From Acting to Filmmaking #1 – From waiting for the phone to ring to regaining control over your career.
Why I got into filmmaking
Besides being your humble photographer and videographer through this website (and Callback Headshots) and also Awkward Silence Productions, I am also an actor and filmmaker. This series of blogs will describe how I made the transition from actor to filmmaker and along the way ill share tips and helpful links. Feel free to ask any questions in the comment section below.
**This blog is all about transitioning from being exclusively an actor to creating one’s own work. All my work as a filmmaker has led me to writing, producing, and starring in the upcoming feature film Ben’s At Home. I would love for you to be a part of it by clicking this link here where we have our trailer, a new comedy short, and the rest of our campaign. It’s filled with incentives and film-y goodness**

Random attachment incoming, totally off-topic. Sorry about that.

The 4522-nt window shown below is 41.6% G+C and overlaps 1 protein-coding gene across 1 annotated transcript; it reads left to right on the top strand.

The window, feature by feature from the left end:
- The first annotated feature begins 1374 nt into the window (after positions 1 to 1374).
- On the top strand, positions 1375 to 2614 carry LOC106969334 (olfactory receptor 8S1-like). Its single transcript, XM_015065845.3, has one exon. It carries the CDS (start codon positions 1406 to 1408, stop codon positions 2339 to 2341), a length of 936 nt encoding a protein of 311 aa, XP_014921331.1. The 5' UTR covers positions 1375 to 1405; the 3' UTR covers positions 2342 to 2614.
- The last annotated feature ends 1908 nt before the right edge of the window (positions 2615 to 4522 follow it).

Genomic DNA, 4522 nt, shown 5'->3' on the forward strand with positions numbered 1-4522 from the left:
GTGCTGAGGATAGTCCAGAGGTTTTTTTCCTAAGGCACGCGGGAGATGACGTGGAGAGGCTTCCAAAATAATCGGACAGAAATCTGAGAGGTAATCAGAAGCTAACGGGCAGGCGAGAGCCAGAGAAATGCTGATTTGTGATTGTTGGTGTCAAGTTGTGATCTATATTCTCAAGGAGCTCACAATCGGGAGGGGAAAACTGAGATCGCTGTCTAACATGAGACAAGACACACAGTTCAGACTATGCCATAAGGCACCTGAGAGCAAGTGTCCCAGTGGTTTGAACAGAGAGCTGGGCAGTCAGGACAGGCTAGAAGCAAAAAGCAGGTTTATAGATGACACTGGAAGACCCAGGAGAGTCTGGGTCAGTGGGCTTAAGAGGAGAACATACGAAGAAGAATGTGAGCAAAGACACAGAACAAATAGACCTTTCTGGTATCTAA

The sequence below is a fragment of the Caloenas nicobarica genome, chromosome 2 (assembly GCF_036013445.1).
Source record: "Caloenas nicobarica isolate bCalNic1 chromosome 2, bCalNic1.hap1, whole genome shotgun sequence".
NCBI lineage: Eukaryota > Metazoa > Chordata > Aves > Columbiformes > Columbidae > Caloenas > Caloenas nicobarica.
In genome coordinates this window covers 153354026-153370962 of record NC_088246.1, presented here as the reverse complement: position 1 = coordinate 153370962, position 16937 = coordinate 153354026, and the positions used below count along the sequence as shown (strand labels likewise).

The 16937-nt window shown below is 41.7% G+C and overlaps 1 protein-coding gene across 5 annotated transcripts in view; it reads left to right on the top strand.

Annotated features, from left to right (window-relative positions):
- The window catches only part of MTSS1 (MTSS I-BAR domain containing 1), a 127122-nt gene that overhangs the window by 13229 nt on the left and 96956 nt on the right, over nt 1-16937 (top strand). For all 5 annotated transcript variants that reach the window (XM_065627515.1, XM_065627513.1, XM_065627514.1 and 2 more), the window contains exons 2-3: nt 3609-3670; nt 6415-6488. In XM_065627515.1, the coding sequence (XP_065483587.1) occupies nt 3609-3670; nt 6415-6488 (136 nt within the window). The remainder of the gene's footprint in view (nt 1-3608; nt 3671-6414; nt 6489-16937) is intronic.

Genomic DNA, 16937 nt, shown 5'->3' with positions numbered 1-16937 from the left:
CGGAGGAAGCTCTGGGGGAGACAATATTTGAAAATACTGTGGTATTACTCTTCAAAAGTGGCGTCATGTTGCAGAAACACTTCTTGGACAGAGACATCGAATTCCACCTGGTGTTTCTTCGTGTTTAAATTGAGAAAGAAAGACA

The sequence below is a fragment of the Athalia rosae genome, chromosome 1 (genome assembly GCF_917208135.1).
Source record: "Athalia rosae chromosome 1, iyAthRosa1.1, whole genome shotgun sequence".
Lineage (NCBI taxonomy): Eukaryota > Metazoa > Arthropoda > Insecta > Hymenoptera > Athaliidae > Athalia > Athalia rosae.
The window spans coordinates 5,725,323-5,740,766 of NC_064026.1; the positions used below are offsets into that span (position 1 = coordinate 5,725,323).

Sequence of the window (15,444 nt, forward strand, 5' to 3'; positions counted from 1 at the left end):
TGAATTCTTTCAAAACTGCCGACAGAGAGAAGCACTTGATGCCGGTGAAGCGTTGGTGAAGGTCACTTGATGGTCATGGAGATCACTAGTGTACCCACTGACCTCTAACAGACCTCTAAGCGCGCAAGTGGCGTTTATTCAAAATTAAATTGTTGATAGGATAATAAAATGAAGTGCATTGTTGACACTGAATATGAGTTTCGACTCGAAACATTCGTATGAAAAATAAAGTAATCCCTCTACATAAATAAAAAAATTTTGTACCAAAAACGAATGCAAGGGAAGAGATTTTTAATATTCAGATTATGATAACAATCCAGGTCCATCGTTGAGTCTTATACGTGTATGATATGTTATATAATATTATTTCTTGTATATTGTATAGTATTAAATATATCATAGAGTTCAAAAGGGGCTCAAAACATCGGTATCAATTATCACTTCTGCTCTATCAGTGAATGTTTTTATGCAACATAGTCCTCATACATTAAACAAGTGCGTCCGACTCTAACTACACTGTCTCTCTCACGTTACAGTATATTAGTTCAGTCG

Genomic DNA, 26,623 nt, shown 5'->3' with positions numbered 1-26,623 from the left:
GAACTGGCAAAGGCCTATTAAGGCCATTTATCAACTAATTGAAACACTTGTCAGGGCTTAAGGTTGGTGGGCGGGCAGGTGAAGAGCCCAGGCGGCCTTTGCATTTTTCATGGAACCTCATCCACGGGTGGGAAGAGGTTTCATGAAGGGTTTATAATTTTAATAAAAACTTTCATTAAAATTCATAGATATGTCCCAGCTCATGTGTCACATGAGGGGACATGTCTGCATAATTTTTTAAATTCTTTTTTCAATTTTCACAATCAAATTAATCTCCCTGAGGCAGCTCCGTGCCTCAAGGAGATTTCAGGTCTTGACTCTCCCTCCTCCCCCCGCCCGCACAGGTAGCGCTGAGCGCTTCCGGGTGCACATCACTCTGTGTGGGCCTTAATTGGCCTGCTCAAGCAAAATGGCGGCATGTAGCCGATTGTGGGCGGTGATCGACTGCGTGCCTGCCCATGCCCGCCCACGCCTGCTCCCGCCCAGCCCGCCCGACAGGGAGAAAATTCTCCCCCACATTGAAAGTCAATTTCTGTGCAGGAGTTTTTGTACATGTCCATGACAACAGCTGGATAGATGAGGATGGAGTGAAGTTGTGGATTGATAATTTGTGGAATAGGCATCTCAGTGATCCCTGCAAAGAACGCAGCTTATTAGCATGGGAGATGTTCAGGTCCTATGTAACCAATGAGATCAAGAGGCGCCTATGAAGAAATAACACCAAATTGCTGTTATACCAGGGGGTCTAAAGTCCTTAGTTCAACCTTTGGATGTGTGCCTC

Being an actor is crazy. Job stability is non-existant, the hours are random, people can lose their soul in the superficiality of it all, and while sometimes the cream really does rise to the top, you do have to make peace with the likely scenario of your delicious cream spoiling on the kitchen table. Wow, that sounded wrong. Not erasing it. Anyway, the point is that the only good reason there is to want to be an actor is that you LOVE to act and NEED to act to be happy. I do. I love it and want to do it well. And there’s the rub…
If you’re a great engineer or businessperson, chances are that you will be rewarded for your good work with more work. Onwards and upwards to the next promotion! Being an actor isn’t always like that. In fact, many good actors don’t get to work at all… It’s one of the lovely little quirks to being an actor that you can spend your career doing very little acting at all, instead of spending the majority of it waiting for the phone to ring with an audition.
I did that for a long time.
This muffin is delicious! And so cheap!